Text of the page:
If the magazine has been holding the name out as a trademark, then yes, they do. The fact they trademarked the name one, let it expire, but continue using the name seems to me that they still have the right to that TM. If you want to compete with it, file your own TM with the same name. You then would have more of an interesting legal fight...

Comment #6

I do know one thing: they aren't very bright to let both the trademark and the .com get away from them!..

Comment #7

Hi slobizman,.

While this maybe true, it is not the case! Good luck!..

Comment #8

Ok, I guess we need to hit someone in between the eyes.....

The TM still exsists..... but the registration does not. See the difference???????.

You do not file for a TM, you file to register your TM (or future use of a TM, in case someone wants to get too technical). So it does not matter if the registration has lasped or not, if the TM holder is still using his TM, he still has righs to the TM.

If I may ask, is this about a magazine at all?..

Comment #9

From what I understand you can have the trademark "abandoned". It costs a fair amount of money to do this. However if successful then you become the trademark holder. I actually inherited ColecoVision TM in this manner. It's a very odd story. I owned the .com and Hasbro basically abandoned the tm.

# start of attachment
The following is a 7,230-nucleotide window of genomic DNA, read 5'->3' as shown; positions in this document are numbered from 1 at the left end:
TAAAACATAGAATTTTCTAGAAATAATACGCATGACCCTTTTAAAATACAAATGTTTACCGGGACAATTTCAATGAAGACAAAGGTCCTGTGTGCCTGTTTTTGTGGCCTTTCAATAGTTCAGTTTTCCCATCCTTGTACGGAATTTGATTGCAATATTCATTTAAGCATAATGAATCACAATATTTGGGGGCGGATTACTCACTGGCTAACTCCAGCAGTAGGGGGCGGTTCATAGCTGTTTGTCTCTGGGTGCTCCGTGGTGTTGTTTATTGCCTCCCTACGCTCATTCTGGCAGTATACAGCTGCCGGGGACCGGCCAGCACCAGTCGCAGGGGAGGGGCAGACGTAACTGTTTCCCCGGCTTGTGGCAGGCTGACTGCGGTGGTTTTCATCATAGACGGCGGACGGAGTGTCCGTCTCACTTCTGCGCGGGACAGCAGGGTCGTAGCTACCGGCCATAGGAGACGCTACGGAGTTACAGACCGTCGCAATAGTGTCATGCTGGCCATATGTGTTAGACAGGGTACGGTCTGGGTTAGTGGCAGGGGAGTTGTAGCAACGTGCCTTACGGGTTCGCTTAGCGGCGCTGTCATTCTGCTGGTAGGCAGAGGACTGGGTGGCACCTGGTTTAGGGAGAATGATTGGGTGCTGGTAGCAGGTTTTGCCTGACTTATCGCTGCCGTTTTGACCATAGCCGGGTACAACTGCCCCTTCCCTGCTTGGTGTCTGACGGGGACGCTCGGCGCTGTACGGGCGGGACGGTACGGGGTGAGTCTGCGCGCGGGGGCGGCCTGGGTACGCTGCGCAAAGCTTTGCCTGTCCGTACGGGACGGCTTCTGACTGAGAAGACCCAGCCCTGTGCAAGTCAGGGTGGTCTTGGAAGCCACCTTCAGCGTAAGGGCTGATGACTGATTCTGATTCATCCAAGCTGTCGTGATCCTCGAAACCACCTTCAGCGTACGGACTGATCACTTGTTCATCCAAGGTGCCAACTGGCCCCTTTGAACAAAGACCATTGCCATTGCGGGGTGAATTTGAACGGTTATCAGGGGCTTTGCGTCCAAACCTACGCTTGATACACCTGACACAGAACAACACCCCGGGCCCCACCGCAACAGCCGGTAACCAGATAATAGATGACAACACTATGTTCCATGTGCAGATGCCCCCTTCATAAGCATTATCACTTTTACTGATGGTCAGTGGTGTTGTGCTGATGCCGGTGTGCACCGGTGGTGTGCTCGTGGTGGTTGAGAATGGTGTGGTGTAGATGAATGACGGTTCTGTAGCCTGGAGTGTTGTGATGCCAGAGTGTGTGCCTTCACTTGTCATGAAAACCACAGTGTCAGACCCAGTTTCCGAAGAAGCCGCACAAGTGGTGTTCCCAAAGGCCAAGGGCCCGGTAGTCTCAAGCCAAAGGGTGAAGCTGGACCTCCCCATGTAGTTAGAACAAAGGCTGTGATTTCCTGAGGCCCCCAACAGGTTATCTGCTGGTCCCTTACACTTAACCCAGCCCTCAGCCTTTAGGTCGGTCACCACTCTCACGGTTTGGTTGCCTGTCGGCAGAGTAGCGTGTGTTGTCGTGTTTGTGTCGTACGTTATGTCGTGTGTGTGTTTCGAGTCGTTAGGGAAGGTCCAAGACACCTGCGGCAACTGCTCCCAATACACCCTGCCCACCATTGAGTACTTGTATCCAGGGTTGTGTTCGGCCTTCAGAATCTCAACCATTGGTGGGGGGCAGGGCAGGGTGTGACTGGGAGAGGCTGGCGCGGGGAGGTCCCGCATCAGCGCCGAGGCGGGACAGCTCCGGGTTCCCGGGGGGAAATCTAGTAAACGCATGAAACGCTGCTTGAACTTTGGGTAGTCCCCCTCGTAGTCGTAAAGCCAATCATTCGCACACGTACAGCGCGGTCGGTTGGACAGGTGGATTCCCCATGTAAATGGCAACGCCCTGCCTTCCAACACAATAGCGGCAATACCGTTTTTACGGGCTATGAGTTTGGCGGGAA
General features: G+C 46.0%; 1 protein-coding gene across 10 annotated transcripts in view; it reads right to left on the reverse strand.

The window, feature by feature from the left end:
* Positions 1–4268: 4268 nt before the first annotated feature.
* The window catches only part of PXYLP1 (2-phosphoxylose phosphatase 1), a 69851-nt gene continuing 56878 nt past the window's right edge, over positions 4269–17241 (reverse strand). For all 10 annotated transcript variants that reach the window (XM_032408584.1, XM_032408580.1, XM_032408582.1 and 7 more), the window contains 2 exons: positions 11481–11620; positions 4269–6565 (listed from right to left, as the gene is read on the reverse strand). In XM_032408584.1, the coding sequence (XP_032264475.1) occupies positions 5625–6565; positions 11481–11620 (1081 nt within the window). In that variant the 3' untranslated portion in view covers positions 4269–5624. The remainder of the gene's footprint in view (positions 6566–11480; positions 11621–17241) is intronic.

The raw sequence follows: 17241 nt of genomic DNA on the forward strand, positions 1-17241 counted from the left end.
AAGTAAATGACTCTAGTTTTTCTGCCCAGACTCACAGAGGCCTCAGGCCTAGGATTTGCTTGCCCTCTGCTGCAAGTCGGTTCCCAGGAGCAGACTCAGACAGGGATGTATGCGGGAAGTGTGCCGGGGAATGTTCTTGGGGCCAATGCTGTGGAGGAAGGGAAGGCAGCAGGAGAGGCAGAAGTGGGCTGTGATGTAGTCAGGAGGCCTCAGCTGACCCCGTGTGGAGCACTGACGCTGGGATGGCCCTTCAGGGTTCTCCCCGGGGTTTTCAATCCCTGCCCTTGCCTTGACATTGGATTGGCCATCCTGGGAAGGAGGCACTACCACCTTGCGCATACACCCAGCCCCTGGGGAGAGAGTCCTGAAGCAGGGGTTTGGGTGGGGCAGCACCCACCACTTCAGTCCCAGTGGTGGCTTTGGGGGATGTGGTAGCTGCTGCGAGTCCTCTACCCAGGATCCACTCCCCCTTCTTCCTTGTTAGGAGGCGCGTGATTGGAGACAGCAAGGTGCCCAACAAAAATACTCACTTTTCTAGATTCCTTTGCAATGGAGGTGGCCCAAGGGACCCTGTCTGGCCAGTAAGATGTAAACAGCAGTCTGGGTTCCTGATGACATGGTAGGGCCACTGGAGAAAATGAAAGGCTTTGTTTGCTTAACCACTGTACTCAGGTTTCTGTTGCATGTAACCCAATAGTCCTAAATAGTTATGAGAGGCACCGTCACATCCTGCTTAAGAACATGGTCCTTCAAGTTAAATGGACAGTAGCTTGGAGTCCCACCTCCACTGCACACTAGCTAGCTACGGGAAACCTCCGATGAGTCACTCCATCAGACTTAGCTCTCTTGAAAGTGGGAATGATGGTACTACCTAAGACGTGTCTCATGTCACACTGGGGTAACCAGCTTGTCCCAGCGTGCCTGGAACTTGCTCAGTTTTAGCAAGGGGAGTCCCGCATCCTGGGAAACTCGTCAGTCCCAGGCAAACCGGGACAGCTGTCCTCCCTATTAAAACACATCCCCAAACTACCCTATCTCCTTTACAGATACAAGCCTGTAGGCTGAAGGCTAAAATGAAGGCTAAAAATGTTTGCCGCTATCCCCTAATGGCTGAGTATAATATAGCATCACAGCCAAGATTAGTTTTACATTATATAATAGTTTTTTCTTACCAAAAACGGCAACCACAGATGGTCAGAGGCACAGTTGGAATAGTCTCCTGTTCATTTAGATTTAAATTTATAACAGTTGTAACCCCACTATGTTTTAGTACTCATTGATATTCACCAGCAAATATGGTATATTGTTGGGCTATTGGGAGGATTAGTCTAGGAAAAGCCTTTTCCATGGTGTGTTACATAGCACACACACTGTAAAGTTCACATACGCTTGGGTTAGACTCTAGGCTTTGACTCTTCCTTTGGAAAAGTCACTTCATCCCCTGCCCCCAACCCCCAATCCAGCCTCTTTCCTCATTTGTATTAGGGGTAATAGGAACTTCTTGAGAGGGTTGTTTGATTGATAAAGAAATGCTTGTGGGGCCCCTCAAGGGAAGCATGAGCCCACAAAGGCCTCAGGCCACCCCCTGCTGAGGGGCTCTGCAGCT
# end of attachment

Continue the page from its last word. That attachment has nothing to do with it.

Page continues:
Eventually they did. However since I owned the .com and was actively using the tm for commerce (I was actually selling Colecovision systems and games still) I was actually in line for the tm due to first use. So they paid me off. :-) I learned a lot from my lawyer in that month...

Comment #10

That had to have been a nice payment to receive...

Comment #11

Awww... have you really met me? Do you mean to suggest that not every person on the planet adores me? I'm heartbroken.

Back on topic, it can also happen that my dog can die before the license expires. TM registrations can outlive actual use of the underlying trademark...

Comment #12


I like you and really enjoy your insight. BUT.... I'm concerned about your dog...

Comment #13

She's looking like she is having the time of her life.....

Comment #14

1. can we repeat your success to other abandoned TM?.

2. from your example, it sounds like the OP can actually steal this TM, am I right?..

Comment #15

I'm sorry this is very unprofessional but that comment was effin harlarious while being drunk...

Comment #16

No, if the company is still using the TM in some way, shape or form, you can't "steal" the TM. Just because the registration lapse, doesn't mean squat in regards to the TM. (IE- John's dog is still alive even though the registration expired).

Also, the OP presented an inaccurate statement in his post, he said the company let the TM expire, they did not, they let the registration of the TM expire. (IE- they didn't pay the moeny to keep the registration update, but the company may feel comfortable they can defend themselves agais anyone wanting to challenge thier TM)...